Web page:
• Psychological reasons: Low self-esteem, dissatisfaction with figure, great importance of external appearance, problems with emotion regulation or conflict management, trauma, low frustration tolerance, inability to perceive feelings, and more.
  • Social reasons: Environment with disordered eating behaviors, little support, exclusion, social comparisons, and more.
  • Biological / physical reasons: Increased BMI, frequent dieting, dysregulation of the hypothalamus (appetite control), low serotonin levels, and many more.

The causes mentioned often do not occur alone and are mutually dependent. Eating initially serves as a good problem-solving strategy for the affected individuals, but is enormously harmful in the long run.

Serious consequences for those affected

As already mentioned, binge eating has various long-term consequences if left untreated. Physically, binge eating often leads to chronic stomach and intestinal problems. Especially if people are also overweight, the risk of diabetes, cardiovascular disorders and joint problems also increases. Breathing and sleeping disorders also often increase. In addition to the physical consequences, the psyche is often further burdened. The constant feelings of guilt and shame carry a risk of depression and anxiety, as well as an increased risk of suicide. It is not uncommon for social contacts and interests to be neglected because the topic of nutrition takes up so much space. A further underestimated risk is the financial burden caused by high food consumption. The variety of consequences as well as the severity underline at this point the relevance of a treatment of the disease.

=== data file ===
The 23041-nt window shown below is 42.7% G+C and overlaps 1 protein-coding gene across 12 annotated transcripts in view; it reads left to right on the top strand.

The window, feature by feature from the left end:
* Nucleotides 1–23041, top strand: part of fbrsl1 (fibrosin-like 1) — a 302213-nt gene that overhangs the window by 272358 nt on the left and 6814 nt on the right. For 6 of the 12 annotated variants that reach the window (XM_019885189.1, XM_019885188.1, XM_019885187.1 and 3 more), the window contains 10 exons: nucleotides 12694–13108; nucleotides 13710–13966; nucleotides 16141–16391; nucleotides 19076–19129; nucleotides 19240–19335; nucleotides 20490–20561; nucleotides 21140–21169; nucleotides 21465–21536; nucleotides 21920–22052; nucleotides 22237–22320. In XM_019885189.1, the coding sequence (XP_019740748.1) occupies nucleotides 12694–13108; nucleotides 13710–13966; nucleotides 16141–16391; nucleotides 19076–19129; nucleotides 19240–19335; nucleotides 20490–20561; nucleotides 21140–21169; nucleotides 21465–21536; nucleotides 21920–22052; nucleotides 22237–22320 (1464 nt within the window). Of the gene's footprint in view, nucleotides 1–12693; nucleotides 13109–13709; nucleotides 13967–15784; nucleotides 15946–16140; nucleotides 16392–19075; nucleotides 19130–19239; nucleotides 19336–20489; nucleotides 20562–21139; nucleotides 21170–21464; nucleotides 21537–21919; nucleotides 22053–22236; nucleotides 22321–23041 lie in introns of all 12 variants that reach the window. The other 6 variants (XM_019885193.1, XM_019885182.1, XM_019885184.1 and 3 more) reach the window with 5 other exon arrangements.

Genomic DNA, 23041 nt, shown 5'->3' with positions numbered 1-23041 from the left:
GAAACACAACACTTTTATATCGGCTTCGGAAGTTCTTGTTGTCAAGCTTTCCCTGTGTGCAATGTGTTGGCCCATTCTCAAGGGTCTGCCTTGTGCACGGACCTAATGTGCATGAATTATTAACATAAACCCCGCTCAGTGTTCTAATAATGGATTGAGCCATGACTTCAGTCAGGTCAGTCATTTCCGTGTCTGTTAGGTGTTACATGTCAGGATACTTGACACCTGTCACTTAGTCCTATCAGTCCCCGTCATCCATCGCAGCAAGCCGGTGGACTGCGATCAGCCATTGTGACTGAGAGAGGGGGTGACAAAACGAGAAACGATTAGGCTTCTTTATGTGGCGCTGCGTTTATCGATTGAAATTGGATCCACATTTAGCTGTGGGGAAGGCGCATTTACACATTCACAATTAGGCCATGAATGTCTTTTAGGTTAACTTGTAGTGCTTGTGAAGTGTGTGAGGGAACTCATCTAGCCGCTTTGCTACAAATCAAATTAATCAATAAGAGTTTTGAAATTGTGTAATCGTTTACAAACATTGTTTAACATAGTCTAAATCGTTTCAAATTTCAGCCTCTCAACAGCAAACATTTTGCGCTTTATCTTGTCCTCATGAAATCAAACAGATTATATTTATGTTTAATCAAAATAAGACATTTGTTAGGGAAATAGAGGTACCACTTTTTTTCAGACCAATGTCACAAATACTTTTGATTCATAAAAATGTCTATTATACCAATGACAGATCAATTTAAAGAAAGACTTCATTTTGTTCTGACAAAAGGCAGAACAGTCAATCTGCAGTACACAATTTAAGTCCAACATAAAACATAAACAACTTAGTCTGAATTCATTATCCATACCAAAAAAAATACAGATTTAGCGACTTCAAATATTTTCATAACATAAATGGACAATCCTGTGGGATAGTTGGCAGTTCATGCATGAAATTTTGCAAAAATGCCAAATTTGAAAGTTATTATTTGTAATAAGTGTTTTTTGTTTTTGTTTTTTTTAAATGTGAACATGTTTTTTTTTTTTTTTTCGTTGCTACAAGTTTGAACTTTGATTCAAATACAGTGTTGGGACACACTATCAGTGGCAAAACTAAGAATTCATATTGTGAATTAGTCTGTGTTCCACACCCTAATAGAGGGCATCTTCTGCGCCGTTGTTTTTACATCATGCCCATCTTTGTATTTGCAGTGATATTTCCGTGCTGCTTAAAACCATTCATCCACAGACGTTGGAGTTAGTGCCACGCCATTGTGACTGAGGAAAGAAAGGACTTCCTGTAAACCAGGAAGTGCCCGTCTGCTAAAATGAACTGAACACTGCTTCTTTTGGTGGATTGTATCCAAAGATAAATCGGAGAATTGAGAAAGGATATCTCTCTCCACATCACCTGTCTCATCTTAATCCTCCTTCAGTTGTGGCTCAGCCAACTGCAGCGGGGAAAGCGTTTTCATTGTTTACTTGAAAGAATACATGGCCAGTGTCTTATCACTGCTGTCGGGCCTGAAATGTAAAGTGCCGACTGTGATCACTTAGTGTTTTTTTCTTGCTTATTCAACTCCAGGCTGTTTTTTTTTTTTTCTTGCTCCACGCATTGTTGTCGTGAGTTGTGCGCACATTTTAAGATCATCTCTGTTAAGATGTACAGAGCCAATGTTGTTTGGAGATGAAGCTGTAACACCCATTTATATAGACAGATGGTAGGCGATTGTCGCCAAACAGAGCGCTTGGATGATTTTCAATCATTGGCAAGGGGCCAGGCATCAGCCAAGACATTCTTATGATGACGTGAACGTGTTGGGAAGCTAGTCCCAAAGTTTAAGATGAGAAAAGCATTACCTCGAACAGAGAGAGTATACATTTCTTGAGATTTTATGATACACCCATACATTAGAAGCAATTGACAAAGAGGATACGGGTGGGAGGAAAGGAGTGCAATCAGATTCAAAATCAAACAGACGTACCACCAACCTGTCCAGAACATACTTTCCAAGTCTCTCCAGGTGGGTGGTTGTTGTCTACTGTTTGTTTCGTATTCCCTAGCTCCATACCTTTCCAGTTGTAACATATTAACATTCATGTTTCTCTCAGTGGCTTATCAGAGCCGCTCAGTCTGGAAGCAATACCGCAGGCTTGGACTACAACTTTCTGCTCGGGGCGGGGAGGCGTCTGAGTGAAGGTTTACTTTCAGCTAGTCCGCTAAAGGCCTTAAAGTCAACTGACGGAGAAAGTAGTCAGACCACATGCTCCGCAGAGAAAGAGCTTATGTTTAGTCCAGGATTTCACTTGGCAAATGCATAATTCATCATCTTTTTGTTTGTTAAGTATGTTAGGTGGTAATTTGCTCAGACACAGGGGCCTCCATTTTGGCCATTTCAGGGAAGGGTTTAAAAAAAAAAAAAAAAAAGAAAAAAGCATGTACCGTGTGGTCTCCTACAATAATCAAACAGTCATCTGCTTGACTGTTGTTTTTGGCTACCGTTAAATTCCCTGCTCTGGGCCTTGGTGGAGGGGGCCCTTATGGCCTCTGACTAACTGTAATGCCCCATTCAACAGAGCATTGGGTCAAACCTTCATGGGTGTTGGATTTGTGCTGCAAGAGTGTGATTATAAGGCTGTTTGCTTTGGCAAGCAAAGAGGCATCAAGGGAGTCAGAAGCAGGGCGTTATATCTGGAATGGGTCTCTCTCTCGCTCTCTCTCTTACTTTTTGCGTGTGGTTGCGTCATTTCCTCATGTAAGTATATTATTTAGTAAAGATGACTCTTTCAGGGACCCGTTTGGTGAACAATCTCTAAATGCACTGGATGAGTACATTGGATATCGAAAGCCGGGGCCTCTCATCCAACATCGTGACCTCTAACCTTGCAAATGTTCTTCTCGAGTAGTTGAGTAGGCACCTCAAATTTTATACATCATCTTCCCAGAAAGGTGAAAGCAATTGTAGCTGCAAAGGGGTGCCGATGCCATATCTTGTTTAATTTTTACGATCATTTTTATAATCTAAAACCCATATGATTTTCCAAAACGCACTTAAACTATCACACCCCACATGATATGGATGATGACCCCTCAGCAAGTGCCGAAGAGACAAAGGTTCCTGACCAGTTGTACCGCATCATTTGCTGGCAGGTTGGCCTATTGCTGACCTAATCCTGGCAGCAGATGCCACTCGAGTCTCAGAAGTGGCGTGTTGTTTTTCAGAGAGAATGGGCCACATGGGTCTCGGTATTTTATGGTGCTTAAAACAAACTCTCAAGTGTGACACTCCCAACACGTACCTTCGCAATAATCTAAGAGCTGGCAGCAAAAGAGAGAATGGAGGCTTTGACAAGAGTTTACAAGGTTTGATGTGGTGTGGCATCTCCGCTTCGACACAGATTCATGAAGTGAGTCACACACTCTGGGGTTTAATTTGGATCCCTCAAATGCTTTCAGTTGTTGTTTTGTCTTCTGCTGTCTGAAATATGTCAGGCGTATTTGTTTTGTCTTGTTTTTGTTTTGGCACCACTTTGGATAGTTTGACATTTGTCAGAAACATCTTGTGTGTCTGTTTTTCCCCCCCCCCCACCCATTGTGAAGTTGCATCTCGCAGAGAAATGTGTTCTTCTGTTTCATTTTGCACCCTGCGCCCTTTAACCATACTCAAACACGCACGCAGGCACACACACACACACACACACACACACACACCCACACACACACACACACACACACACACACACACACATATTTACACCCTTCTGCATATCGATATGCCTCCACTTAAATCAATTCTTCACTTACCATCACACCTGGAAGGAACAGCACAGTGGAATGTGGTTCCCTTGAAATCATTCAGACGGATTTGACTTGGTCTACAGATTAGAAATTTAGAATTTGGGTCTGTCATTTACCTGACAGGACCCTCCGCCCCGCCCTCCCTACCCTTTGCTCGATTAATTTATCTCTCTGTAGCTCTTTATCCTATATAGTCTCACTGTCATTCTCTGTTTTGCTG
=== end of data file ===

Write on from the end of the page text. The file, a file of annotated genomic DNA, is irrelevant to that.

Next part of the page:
Helpful forms of treatment and therapy